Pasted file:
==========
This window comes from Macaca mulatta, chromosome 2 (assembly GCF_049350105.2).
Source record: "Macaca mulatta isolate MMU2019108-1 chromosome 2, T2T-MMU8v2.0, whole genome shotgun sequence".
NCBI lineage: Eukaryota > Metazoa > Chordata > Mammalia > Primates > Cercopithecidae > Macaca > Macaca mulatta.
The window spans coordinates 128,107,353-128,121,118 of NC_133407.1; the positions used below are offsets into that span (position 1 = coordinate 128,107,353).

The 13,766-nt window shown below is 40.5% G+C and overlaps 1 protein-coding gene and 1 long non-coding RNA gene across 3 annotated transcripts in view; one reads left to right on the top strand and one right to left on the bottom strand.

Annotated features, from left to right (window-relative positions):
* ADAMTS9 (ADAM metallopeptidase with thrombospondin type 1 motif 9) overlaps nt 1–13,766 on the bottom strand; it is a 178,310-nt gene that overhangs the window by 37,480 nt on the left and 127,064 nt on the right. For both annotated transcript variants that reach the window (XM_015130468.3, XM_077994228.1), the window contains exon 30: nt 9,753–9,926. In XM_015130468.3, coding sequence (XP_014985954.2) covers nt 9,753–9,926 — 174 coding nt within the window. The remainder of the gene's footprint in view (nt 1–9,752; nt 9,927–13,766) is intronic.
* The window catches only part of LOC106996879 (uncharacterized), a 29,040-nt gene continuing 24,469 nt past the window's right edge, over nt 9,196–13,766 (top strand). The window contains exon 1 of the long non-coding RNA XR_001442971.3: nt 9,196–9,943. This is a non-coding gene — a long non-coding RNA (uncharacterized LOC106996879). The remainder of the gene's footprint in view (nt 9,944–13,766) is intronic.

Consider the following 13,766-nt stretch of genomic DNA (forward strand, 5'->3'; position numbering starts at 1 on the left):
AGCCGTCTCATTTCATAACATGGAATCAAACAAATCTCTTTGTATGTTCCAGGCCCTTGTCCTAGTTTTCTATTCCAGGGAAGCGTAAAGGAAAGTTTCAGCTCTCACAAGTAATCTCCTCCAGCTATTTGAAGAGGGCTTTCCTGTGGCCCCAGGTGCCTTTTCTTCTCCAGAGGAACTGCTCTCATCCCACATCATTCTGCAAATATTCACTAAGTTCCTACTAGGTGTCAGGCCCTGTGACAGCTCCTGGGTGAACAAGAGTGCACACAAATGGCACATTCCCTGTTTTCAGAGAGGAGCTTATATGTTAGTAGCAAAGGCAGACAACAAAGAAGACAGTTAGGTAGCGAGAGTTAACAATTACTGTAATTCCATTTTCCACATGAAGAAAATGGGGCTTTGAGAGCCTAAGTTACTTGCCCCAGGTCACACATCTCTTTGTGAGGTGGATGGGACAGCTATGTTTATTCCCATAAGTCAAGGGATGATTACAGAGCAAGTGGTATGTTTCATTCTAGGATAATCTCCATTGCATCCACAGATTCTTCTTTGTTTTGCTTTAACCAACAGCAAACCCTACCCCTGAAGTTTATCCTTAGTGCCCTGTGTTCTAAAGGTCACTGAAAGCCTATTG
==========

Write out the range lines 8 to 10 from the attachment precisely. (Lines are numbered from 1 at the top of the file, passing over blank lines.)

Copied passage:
* The window catches only part of LOC106996879 (uncharacterized), a 29,040-nt gene continuing 24,469 nt past the window's right edge, over nt 9,196–13,766 (top strand). The window contains exon 1 of the long non-coding RNA XR_001442971.3: nt 9,196–9,943. This is a non-coding gene — a long non-coding RNA (uncharacterized LOC106996879). The remainder of the gene's footprint in view (nt 9,944–13,766) is intronic.

Consider the following 13,766-nt stretch of genomic DNA (forward strand, 5'->3'; position numbering starts at 1 on the left):
AGCCGTCTCATTTCATAACATGGAATCAAACAAATCTCTTTGTATGTTCCAGGCCCTTGTCCTAGTTTTCTATTCCAGGGAAGCGTAAAGGAAAGTTTCAGCTCTCACAAGTAATCTCCTCCAGCTATTTGAAGAGGGCTTTCCTGTGGCCCCAGGTGCCTTTTCTTCTCCAGAGGAACTGCTCTCATCCCACATCATTCTGCAAATATTCACTAAGTTCCTACTAGGTGTCAGGCCCTGTGACAGCTCCTGGGTGAACAAGAGTGCACACAAATGGCACATTCCCTGTTTTCAGAGAGGAGCTTATATGTTAGTAGCAAAGGCAGACAACAAAGAAGACAGTTAGGTAGCGAGAGTTAACAATTACTGTAATTCCATTTTCCACATGAAGAAAATGGGGCTTTGAGAGCCTAAGTTACTTGCCCCAGGTCACACATCTCTTTGTGAGGTGGATGGGACAGCTATGTTTATTCCCATAAGTCAAGGGATGATTACAGAGCAAGTGGTATGTTTCATTCTAGGATAATCTCCATTGCATCCACAGATTCTTCTTTGTTTTGCTTTAACCAACAGCAAACCCTACCCCTGAAGTTTATCCTTAGTGCCCTGTGTTCTAAAGGTCACTGAAAGCCTATTG